Jack - I guessed you missed this RF thread which included visit to Big Art's - photo's included (I had a Insider membership back then and could post photos)


                                1. re: TJ Jackson

                                  I just returned from my Cincinnati trip; thanks to all of you who offered ideas/advice. For Chili, we tried Skyline and Price Hill. Of the two, we liked the Price Hill better as it was meatier. It seemed like both Chilis used the same type of spices (possibly including nutmeg and/or cinimin?) and while it was nowhere near as thick as the 'Texas style' Chili that we are used too, it was enjoyable in its' own way. It was more like a sauce for spagetti with meat sauce so serving it with spagetti makes sense.
                                  We also tried the pasta with the Greek sausage, peppers, onions, and feta and we all though it was might tasty. Also tasty at Price Hill was the Greek fries and the appetizer combo; both of these came out hot and not the least bit greasy.
                                  We did go to the Hofbrau house for lunch. The appetizer combo there also came out hot and not greasy. This is something that should not have to be mentioned but I am finding it less and less (either dirty oil or fried food not coming out hot) on Long Island. We also had different sandwiches which everyone enjoyed and I enjoyed the various beers they had available, with the highest marks going to their Dunkel and the Pilsner (the July seasonal).
                                  FYI..the beer stand john bycz mentioned in his post at GAPB is no longer a beer stand, but a 'Team Store' john was right on with his assessment of 'the party source' It was like the FAO Schwartz for people throwing a party. I limited myself to two mixed cases of beer and two bottles of bourbon and I had to pull myself out of there; it's probably better that there isn't a store like that by me!
                                  As for the things I missed, I did not see goetta at the game as someone mentioned and since we are not morning people, we did not get the chance for some goetta and eggs; there's always next time. As for hamburgers, we decided to skip them because of differing opinions where we heard and read good and bad things about both. The Montgomery inn was not considered because, to put my two cents in, even though I don't come from a hotbed of BBQ, it isn't BBQ unless there is smoke and a pink ring.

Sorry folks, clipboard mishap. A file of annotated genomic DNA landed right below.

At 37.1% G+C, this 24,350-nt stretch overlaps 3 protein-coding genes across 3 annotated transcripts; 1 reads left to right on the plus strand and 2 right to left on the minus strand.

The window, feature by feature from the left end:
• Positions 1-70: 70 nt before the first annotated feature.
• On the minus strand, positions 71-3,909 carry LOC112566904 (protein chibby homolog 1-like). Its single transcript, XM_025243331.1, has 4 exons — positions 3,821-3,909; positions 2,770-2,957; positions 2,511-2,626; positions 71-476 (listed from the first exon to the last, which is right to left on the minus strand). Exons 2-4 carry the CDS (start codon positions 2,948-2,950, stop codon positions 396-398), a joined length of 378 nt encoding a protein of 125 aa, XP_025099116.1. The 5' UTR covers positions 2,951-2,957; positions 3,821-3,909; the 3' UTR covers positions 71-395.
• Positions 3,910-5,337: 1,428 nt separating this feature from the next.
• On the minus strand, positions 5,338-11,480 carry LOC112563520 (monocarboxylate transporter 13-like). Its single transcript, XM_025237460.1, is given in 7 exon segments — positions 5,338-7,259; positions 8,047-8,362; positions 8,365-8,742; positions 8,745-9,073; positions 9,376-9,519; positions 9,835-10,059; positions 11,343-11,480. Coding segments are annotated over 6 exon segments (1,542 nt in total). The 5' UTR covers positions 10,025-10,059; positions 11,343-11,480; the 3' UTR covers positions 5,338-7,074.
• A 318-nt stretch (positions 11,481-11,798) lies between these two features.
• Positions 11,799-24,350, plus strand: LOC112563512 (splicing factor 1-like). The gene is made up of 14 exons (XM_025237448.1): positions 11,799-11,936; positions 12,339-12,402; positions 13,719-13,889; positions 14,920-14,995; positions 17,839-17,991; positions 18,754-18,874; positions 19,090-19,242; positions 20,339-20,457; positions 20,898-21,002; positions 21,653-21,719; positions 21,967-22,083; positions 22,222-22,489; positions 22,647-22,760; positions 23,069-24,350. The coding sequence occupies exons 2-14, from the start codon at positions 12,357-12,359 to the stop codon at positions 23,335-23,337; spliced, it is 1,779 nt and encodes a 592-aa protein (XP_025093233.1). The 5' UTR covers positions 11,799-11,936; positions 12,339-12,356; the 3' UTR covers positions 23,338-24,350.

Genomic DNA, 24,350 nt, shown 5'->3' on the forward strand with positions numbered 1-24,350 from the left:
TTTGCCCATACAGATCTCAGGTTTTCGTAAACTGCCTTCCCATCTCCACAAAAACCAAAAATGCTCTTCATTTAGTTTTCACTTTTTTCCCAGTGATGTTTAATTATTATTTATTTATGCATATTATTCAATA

The one thing about ice cream in Cinn that caused a problem was that the ice cream places closed before we got to them after the games on Friday and Sat so we ended up getting UDF ice cream which, while not 'premium', was very good in its own right.
                                  Thanks again!

                                  1. re: imhungryletseat

                                    Thanks for the follow-up! Several places around town serve some version of Greek spaghetti and it's easy to duplicate at home. I top mine with a mixture of butter and olive oil, and add some combination of sausage, chopped tomato, onion, kalamata olives, feta and grated Parmesan.

                                    1. re: imhungryletseat

                                      Emm's already said it, but yeah, thanks for the trip report. So many folks ask for recommendations, get them, and you never hear from them again. The travelers payoff from the advice provided is typically some damn good meals, while the advisor's payoff, frankly, is reading the reports (if any) from the traveller. So - thanks for the payoff ! :-) Mucho appreciato :-)

                                      1. re: imhungryletseat

                                        Thanks for the follow-up. Glad you enjoyed yourself. As for GABP, the Machine Room isn't a stand but a full bar and restaurant, and it's still there. You needed to go down a couple of flights of stairs from the Team Store to get there. The ballpark can't seem to get beer right. Most of the stands sell two kinds of light beer, and the selection is up and down, even depending on the night you go. Next time ....

                              2. re: johnbycz

                                Gentlemen, let me confirm that Montgomery Inn ribs are indeed first boiled at their commissary and then transported to the restaurants and grilled off and then smothered (probably submerged) in the disgusting 'sugar ketchup' they call bbq sauce, prior to serving.

                                Hounds, steer clear of Montgomery Inn or risk utter dissapointment. As described above, it is more like a food factory than a restaurant. They give new meaning to the phrase 'turn and burn' as they herd diners through the place like cattle. The place is fine tuned for profit, hence the need to first boil the ribs so that they don't hinder what Evan would tell you is an 11 million dollar a year operation(referring to the boat house). It is the highest grossing restaurant in the state of Ohio but don't be fooled by any of this. The food a step above Frisch's Bigboy. When I hear that first time visitors with an interest in the culinary scene to Cincinnati are going to Montgomery Inn for dinner, I cringe with embarrassment, knowing they will forever associate the queen city with red-neck sports slop.

                        2. re: RMC

                          Can't stand their greasy, sloppy goo.